Since home renovations have grown in popularity during the pandemic, contractors have been busy helping Canadians realize their home’s full potential.
But what many homeowners may not be aware of is how home renovations might affect their home insurance. Depending on the type of work being done, homeowners may need to reach out to their broker to find out what implications the work may have on their home insurance.
For starters, if you’re planning to do any renovations which exceed $5,000, you must advise your insurance company. Certain types of home improvements could even change the replacement cost of your home, or add elements of risk that could raise your insurance rates (like a fireplace or an inground pool).
Here’s a list of the top 5 home improvement projects you should always inform your broker about.
- Swimming pools and trampolines
- Updating your roof, windows and doors
- Finishing your basement
- Remodeling your kitchen
- Installing decks and porches
Renos that lower your rates
Many people assume that notifying their broker about work being done on their house will inevitably raise their insurance rates premiums. While this can be the case, some home improvements can actually lower insurance premiums by reducing the risk of future claims.
Adding or upgrading a security system, for example, may lower your home insurance rate. Other renovations, such as upgrading your roof, windows and doors or installing a sump pump may prevent weather-related damages to your home in the future.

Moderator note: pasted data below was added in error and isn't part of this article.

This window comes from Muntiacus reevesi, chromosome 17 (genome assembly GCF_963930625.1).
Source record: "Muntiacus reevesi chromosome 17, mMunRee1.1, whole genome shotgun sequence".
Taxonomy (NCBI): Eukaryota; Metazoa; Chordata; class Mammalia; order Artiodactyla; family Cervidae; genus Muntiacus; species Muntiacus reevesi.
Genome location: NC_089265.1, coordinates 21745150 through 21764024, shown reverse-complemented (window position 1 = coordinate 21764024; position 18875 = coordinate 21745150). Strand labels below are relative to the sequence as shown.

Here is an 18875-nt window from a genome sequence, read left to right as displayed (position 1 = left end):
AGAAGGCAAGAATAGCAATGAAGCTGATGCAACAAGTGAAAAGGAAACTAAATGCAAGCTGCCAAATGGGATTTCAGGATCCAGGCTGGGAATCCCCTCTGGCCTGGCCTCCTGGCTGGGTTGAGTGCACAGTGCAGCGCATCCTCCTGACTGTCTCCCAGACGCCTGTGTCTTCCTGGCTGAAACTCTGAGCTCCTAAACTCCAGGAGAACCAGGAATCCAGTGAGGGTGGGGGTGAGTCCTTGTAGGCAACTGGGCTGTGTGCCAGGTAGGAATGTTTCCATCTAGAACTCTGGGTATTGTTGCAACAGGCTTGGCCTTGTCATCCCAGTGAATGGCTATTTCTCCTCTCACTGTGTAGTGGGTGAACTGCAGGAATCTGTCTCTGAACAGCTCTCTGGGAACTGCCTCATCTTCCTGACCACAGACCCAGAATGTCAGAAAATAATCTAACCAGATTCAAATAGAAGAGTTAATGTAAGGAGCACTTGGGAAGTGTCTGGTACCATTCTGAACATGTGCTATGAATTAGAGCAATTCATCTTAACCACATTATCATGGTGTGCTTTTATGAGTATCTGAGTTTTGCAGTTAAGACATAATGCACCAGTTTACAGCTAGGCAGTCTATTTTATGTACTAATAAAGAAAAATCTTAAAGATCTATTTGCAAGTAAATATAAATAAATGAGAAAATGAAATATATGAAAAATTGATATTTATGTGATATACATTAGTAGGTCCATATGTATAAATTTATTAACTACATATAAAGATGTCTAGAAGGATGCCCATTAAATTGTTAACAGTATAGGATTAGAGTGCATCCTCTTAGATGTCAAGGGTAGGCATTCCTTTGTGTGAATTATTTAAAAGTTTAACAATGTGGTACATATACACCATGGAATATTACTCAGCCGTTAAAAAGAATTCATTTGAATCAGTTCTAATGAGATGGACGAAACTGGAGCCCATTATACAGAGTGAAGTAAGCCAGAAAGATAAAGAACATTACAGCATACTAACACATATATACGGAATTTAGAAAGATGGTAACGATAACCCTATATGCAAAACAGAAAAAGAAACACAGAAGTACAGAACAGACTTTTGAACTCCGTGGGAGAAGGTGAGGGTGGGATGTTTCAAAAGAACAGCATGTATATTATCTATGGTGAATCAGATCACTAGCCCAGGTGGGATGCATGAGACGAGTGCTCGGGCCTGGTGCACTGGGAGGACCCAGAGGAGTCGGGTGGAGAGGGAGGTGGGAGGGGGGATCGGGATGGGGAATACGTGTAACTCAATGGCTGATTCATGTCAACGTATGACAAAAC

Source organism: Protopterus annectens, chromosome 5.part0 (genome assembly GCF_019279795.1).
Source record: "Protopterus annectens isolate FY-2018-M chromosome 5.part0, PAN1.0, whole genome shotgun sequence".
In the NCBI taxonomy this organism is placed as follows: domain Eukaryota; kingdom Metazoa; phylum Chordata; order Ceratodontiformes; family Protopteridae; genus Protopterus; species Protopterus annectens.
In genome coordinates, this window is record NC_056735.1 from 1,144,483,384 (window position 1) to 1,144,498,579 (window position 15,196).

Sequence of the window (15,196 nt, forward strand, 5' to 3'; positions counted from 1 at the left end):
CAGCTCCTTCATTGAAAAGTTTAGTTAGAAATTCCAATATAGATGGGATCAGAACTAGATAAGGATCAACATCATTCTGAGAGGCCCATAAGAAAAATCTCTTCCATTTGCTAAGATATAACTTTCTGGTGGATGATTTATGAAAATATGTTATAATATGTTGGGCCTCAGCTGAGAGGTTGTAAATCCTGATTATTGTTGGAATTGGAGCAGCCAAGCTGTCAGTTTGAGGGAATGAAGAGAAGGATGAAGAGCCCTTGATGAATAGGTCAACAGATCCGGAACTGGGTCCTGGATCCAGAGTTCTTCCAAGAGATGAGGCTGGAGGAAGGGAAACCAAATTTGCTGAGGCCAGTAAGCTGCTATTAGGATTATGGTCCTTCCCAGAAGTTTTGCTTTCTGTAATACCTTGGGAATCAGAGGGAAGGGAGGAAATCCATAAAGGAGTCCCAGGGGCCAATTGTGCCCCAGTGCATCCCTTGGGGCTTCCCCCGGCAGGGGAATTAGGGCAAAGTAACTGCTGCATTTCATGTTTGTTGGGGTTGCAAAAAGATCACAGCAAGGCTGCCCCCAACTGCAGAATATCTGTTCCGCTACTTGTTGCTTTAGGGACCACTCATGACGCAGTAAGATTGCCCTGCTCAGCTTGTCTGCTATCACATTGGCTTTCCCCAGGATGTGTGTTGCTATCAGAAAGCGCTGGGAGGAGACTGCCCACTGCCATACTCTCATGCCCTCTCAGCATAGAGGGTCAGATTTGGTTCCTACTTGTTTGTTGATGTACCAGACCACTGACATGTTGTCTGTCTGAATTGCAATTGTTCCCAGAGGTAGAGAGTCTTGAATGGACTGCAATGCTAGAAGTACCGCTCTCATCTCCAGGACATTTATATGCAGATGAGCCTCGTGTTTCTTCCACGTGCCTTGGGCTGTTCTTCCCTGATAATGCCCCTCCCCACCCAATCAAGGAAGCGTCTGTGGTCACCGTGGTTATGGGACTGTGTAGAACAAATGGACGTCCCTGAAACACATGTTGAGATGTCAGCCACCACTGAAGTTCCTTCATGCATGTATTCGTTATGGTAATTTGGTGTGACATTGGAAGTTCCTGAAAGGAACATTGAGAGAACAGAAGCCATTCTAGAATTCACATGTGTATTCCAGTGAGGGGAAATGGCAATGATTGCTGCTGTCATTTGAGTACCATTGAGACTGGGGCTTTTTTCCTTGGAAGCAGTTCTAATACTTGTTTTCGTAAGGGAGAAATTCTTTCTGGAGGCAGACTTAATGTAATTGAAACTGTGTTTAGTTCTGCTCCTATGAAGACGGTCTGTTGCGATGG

Aside from these, here’s a list of the top 5 renovations that could lower your premiums.
- Installing a sewer backup valve
- Installing a centrally monitored fire alarm system
- Upgrading your plumbing
- Upgrading your electrical
- Installing a fence around your pool
Do I need construction insurance for renos to my property?
This, again, depends on the type of working being done. Often times, liability insurance is necessary when you have contractors working on your property.
Home insurance policies already include liability coverage in most cases, but the risks that are associated with the specific renovations may require you to upgrade your liability coverage.
Some risk factors to consider when deciding if you need construction insurance:
- Changes to your home’s layout
- More people coming and going on the property
- Dangerous objects exposed, such as nails or uncovered holes
- Missing staircases or walkways
- Electricity being disabled temporarily
None of these factors necessarily guarantee a need for builder’s risk/construction insurance, or mean that your insurance premiums will increase after the renovations.
But it’s important to advise your broker about the specifics of the work being done, so they can ensure you remain covered and let you know if you need to alter your home insurance in any way.